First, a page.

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Rural Economy

Volume 557: debated on Thursday 24 January 2013

A £165 million package of measures from the 2011 rural economy growth review is helping rural communities. It includes support for five rural growth network pilots, which are expected to create around 3,000 jobs and 700 new businesses, and rural development funding. We are improving superfast broadband infrastructure in the remotest areas and boosting key sectors such as tourism. We are increasing export potential and unblocking barriers to growth by removing red tape.

I welcome my right hon. Friend’s remarks, particularly those relating to broadband, because improving broadband reception in rural communities will help their economy. Is he as concerned as I am about the apparent reluctance of BT to pay its full contribution to funding the roll-out of superfast broadband?

My hon. Friend is absolutely right; I cannot think of any measure that we are undertaking that will do more to help a whole range of economic activities in rural areas. I had a meeting with Ian Livingston, the chairman of BT Group, the week before last. We also discussed the issue in Cabinet, and the Prime Minister himself chaired a meeting on it this week. This is an absolute priority for the Government. We are determined to reach the target of 90% of premises being connected to superfast broadband, with the remainder having a standard of 2 megabits. If my hon. Friend has data on issues affecting BT, he should write to me.

17. Does the Secretary of State accept that, according to the Government’s own estimates, the abolition of the Agricultural Wages Board will take £250 million out of national rural economies and hit 14,000 workers in Wales? Will he listen to what people are saying outside the House about that abolition, and in particular will he listen to what is being said about it in another place, so that he understands the strong feeling that the proposal should be rejected? (139079)

I am afraid that I just disagree with the right hon. Gentleman. The board is a dinosaur relic from 1948. The rural economy is now dynamic. Those in agriculture are skilled people—cowmen are like hen’s teeth, and skilled tractor drivers are in demand—and many of them are paid well over the minimum wage, which did not exist in 1948.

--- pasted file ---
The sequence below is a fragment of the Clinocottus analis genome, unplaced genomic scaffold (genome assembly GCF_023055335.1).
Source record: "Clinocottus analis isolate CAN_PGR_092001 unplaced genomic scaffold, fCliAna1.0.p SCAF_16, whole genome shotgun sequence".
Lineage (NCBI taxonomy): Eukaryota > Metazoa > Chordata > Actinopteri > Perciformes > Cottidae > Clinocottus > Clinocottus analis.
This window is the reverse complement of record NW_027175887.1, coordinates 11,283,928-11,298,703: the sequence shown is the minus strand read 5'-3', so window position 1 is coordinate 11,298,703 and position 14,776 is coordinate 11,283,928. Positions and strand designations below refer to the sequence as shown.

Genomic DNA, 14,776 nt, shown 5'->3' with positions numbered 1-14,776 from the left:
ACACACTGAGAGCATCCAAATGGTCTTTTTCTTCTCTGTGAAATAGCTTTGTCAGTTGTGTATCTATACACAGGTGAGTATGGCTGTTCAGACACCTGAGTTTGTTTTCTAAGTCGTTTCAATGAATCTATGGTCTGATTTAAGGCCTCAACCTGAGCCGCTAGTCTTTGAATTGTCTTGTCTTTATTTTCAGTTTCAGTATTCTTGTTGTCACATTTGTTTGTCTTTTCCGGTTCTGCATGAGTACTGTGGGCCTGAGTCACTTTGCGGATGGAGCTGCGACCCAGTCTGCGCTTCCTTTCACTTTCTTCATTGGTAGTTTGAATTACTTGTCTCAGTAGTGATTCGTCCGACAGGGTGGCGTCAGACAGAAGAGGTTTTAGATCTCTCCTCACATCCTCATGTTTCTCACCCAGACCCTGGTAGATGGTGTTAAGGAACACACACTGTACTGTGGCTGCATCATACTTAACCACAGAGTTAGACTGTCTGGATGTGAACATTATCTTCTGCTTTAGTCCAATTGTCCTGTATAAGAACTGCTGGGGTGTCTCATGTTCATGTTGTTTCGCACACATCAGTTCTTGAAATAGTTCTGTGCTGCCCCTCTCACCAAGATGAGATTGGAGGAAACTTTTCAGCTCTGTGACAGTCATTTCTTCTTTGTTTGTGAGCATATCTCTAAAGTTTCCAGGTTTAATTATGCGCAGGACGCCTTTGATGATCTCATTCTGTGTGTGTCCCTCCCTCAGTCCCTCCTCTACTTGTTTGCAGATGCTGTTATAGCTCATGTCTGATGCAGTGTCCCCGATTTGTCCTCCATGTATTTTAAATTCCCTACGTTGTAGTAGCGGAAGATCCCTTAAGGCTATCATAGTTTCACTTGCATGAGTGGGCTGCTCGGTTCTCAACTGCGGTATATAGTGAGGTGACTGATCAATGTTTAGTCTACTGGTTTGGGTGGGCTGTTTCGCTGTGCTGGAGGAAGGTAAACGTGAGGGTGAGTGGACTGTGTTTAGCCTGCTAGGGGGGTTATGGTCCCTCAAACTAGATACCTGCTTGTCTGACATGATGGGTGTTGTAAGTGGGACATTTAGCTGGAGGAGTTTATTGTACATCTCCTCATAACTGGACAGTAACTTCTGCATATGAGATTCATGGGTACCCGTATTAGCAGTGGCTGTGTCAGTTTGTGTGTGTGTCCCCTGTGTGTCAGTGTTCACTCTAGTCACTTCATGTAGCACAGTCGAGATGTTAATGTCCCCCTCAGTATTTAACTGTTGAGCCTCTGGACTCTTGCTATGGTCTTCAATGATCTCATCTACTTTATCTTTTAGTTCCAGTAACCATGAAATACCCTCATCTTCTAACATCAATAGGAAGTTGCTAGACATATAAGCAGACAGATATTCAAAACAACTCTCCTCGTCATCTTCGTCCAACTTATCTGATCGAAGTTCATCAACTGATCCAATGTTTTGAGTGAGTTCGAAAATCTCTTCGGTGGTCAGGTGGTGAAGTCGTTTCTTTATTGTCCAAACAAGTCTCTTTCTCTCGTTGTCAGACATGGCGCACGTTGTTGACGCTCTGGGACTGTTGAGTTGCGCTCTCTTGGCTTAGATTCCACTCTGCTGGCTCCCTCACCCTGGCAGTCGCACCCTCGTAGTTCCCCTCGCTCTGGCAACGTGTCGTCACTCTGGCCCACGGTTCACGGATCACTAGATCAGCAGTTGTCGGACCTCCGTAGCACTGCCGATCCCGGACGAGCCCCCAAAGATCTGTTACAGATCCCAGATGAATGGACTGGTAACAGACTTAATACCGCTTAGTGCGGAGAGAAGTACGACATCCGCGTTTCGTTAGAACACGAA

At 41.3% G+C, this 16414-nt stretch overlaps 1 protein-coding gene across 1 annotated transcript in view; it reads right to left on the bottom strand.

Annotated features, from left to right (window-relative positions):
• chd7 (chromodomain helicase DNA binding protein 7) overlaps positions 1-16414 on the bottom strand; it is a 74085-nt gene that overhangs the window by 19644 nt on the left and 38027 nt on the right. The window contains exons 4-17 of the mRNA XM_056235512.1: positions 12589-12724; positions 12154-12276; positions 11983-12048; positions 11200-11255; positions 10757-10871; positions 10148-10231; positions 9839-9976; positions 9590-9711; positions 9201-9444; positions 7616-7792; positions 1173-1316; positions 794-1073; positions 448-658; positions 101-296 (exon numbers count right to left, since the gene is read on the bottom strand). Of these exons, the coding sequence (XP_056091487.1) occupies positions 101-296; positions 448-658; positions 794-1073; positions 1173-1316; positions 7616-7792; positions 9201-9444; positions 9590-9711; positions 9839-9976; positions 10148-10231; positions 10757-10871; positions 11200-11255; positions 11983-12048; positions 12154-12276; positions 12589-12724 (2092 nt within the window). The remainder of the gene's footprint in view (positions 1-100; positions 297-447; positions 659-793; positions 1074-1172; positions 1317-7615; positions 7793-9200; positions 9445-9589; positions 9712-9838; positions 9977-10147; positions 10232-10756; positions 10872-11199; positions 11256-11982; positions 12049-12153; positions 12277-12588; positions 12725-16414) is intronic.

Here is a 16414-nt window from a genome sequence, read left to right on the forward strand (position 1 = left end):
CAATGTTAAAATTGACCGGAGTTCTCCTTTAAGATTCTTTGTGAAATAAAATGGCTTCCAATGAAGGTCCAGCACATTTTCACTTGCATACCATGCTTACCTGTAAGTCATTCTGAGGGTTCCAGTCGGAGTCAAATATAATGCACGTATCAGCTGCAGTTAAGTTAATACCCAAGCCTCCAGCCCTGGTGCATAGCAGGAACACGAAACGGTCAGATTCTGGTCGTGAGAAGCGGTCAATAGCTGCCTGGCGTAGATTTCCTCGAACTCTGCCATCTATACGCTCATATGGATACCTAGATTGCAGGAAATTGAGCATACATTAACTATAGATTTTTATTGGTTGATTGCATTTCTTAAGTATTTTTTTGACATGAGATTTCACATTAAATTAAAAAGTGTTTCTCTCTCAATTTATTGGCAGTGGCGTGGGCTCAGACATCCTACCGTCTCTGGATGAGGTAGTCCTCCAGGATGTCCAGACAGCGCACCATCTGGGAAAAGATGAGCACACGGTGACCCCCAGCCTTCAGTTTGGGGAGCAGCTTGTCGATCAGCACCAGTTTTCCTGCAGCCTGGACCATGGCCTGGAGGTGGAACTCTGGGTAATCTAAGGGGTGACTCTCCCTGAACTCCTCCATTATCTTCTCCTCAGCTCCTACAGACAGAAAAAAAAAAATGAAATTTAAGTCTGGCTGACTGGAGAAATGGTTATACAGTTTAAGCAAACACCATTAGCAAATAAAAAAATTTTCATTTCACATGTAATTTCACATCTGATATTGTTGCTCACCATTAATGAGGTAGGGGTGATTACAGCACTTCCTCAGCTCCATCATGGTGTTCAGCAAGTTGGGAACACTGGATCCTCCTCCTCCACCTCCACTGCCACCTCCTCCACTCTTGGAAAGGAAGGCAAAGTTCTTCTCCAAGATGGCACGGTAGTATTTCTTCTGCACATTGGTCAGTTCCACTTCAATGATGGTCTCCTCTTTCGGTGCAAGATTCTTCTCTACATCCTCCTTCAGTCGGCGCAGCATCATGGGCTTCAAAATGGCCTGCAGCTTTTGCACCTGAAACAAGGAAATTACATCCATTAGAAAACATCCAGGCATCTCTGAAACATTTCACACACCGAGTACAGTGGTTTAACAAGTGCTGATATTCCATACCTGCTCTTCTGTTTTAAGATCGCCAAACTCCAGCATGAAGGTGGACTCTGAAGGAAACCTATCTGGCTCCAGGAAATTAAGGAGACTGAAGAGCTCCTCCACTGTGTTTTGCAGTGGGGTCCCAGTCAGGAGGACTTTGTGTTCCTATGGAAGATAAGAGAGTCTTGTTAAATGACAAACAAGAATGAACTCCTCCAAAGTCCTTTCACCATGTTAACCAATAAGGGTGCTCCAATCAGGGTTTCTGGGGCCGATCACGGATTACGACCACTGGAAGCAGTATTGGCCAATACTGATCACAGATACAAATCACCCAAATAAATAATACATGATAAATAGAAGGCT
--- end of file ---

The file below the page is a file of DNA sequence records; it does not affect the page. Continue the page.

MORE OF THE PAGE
11. In December, I was delighted officially to reopen the Trawden post office in my constituency, which has been modernised and has extended opening hours, thanks to investment from the Government. Will my right hon. Friend say more about what he is doing with Ministers from other Departments to support small businesses in rural areas, such as the Trawden post office? (139072)

I am grateful to my hon. Friend for that question. As a previous secretary of the all-party group on sub-post offices, I wholeheartedly concur with and support what he says. Unlike the last Government, we have supported sub-post offices. There has just been an agreement on the subject with the Driver and Vehicle Licensing Agency and the Department for Transport, and I talk regularly to my Cabinet counterparts about the benefits that rural post offices bring to the rural economy.

If the Agricultural Wages Board is abolished, about £250 million will be removed from the rural economy according to the Government’s own figures. Prime Minister Thatcher never did it; neither did John Major, and the Minister of State signed parliamentary motions against the abolition—that was before the ministerial trappings trapped him. What does the Secretary of State say to the tens of thousands of lowest-paid farm workers who may face a race to the bottom in pay and conditions because, after a four-week consultation, he knows better than them?

I am just sorry that the Labour party wants to head back to the 1940s. I see a dynamic, growing structure in our rural economy. In contrast, will the hon. Gentleman join me in celebrating the £19 million investment by Müller Dairy in a butter plant that will turn 100 million litres of milk into 45 million tonnes of butter? That will stop import substitution and bring jobs to rural areas. [Interruption.]

Order. The hon. Member for Ogmore (Huw Irranca-Davies) should preserve his melodic tones for when he is on his feet, rather than in his seat.

The coalition Government have brought a welcome fresh impetus to rural economic growth, but skills shortages are still a problem. Will the Secretary of State share with the House the benefits that the skills and knowledge framework fund of £20 million could bring?

I am delighted to see my right hon. Friend back in her seat and now released to ask pertinent questions, such as the one she just asked. She makes a key point—that we will not grow the rural economy if we do not have suitably trained and skilled young people, and the measure she mentioned is vital in developing the right taskforce for the right jobs.